web of plans for urban development interact with each other, again in a complex

Urban planning should be perceived in a broader context for city managers. Not
ly is planning concerned with both physical and institutional settings in cities,
planning should also be explained and prescribed in relation to governance and
regulations. We must make clear the distinction between plans, governance, and
regulations and

understand how they complement each other and make cities a
better place to live. For example, we could plan for collective actions and
regulations, and we could also regulate how to plans. Plans can be made both
external and internal to organizational
settings, so administrative behavior is also
closely related to planning. In short, city managers must learn when to plan for
urban development and socio
spatial processes in order to take appropriate actions
accordingly, recognizing that plans are only o
ne limited way of improving human


Governing Cities

As argued earlier, agents in cities are motivated to acquire the property rights left in
the public domain. In particular, most of these property rights are collective goods,
or common p
ool resources. Collective choices and actions must be made and taken
regarding how to make use of them, the essence of city governance. City
governance thus begs mechanism design through which collective choices can be
made regarding collective goods pro
visions and common pool resources allocation.
On the one hand, collective goods provision requires commitment from the
participating parties. This can best be demonstrated by a two
person prisoner’s
dilemma. Each of the two players can either cooperate
or defect without knowing
which strategy the other player would adopt. When one player cooperates and the
other defects, the former will lose a significant amount of payoff, while the latter will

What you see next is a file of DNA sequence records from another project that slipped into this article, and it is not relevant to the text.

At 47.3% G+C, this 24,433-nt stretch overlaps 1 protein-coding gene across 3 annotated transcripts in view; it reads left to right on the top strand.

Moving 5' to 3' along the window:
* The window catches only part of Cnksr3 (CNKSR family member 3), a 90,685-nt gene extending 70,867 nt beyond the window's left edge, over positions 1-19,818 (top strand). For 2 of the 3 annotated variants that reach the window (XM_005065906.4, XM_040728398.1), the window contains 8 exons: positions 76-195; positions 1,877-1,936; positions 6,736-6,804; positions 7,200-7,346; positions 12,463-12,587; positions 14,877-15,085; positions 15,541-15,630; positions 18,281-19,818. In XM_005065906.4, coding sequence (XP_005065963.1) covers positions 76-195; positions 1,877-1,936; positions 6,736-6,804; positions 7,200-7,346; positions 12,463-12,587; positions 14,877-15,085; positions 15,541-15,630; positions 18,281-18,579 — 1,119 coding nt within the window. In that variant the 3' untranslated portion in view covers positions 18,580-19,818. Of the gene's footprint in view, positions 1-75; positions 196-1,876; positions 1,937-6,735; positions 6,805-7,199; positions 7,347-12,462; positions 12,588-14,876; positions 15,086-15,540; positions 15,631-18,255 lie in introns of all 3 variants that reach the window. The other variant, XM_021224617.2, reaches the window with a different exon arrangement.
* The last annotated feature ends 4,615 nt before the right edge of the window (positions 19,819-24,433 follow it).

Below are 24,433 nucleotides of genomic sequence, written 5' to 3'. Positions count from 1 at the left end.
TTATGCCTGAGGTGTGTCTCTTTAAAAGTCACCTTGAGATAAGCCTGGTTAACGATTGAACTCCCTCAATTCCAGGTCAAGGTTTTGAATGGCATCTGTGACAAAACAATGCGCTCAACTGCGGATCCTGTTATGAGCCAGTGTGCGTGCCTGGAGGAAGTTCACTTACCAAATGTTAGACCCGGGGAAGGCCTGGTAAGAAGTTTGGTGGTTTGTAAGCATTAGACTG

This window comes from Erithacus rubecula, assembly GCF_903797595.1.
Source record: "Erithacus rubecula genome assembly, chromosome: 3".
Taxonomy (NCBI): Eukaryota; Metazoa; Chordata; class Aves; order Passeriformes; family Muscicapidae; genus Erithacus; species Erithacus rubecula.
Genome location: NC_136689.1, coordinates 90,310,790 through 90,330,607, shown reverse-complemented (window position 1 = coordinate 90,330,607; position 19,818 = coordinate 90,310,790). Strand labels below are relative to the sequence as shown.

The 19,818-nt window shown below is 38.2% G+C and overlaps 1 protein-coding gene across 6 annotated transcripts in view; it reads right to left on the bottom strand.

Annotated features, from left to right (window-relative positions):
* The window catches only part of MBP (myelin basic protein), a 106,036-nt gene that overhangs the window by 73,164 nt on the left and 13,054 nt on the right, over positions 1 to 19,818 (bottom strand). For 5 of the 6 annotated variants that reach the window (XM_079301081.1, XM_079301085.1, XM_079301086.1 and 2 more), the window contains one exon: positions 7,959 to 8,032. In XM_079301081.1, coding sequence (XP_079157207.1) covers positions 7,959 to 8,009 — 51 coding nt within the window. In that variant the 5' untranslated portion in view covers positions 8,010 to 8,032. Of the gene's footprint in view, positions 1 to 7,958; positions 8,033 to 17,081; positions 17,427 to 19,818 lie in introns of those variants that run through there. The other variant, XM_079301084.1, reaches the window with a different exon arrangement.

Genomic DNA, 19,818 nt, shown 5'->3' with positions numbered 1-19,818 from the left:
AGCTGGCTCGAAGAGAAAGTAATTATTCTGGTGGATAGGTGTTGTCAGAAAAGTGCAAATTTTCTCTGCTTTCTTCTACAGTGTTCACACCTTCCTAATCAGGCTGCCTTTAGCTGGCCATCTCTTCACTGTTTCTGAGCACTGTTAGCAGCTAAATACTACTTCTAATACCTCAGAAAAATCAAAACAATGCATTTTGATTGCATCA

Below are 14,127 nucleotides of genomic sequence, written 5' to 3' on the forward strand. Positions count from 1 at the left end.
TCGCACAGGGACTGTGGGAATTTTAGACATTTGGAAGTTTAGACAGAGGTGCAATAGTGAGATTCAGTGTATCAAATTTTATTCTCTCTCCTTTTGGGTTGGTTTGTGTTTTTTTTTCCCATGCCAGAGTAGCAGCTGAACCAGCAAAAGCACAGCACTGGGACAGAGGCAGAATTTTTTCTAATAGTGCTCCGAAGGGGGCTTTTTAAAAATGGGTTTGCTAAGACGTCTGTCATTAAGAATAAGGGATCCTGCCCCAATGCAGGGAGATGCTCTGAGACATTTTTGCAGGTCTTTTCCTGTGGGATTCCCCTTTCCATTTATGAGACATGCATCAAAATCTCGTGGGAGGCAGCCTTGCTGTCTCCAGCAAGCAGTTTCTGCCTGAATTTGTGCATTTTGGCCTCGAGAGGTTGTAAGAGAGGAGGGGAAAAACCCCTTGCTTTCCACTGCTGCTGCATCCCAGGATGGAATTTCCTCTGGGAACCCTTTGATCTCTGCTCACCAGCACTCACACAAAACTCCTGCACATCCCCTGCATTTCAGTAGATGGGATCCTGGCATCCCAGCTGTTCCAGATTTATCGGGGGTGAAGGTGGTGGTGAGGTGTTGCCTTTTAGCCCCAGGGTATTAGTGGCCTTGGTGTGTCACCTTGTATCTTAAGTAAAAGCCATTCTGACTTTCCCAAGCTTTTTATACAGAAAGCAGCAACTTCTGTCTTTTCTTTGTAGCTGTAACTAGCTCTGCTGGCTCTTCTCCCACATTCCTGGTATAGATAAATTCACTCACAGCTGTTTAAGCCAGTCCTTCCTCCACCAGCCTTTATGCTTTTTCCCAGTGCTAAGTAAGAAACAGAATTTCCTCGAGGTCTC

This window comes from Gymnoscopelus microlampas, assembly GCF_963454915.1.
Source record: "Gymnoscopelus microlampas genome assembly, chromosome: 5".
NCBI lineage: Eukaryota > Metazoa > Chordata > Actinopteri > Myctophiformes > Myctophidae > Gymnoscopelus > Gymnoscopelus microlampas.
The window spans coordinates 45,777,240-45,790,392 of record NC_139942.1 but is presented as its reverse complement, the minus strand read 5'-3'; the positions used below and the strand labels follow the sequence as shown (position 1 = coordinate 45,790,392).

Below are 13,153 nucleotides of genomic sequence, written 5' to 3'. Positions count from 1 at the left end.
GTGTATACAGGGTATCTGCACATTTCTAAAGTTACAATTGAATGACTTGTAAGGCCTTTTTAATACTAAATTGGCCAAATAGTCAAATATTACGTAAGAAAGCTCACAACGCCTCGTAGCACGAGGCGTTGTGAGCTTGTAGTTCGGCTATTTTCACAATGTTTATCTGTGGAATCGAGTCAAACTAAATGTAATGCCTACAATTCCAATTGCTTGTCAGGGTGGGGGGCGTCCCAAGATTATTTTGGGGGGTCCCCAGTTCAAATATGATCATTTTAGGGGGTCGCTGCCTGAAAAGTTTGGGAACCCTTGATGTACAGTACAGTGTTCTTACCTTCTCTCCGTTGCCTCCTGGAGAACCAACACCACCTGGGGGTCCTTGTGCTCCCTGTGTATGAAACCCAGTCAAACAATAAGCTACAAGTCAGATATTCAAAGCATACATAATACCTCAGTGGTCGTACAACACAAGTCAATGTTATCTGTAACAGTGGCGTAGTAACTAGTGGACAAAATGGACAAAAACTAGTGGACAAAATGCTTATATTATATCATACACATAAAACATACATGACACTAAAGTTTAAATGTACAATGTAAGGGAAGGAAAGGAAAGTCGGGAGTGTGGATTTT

gain. Both players are motivated to defect, and the Nash e
quilibrium of the game is
for both players to defect. However, if both players cooperate, they would be
better off than if both of them defect, thus a dilemma. One way to make sure that
both would cooperate is through commitment. Collective goods provis
ion is like
the prisoner’s dilemma game in that each participant is likely to defect, that is, adopt
the free
riding strategy without contributing to the provision, and thus the amount
of collective goods is usually insufficient if no coercive actions are

On the other hand, common pool resources allocation requires an appropriate
mechanism through which these resources are effectively and efficiently allocated to
the affected actors. There are traditionally three modes of allocation of such
es: governments, contracts, and markets. Common pool resources could be
allocated by local governments in that local governments acquire all such resources
and allocate them to the actors to enhance efficient us of such resources. This
mode of allocation

causes high administrative costs of managing common pool
resources. Some argue that common pool resources should be allocated through
market mechanisms, but this mode of allocation would incur high transaction costs.
Alternatively, common pool resources

could be allocated through contracts that are
designed collectively by the affected actors. This mode is said to be most desirable
because it would have merits of both the allocation modes by governments and

A final issue concerning city
governance is related to social choice. The well
impossibility theorem originally proposed by Arrow (1965) renders any mechanism of
social choice as violating democratic principles, but under some designs, such as a
party system of representativ
e government, indirect voting through legislators
would yield the outcomes of social choices consistent with those derived from direct
voting from the actors. City managers must understand alternative ways of making
decisions and taking actions collective
ly regarding provision of collective goods and
allocation common pool resources, recognizing however that we live in an imperfect
world where no mechanism of social choice fulfill the principle of democracy.


Regulating Cities

Regulations identify rig
hts which confine the range of choices the actors in cities can
make. There are two fundamental reasons for need of regulations. On the one
hand, setting regulations circumscribes individual actors’ freedom to enhance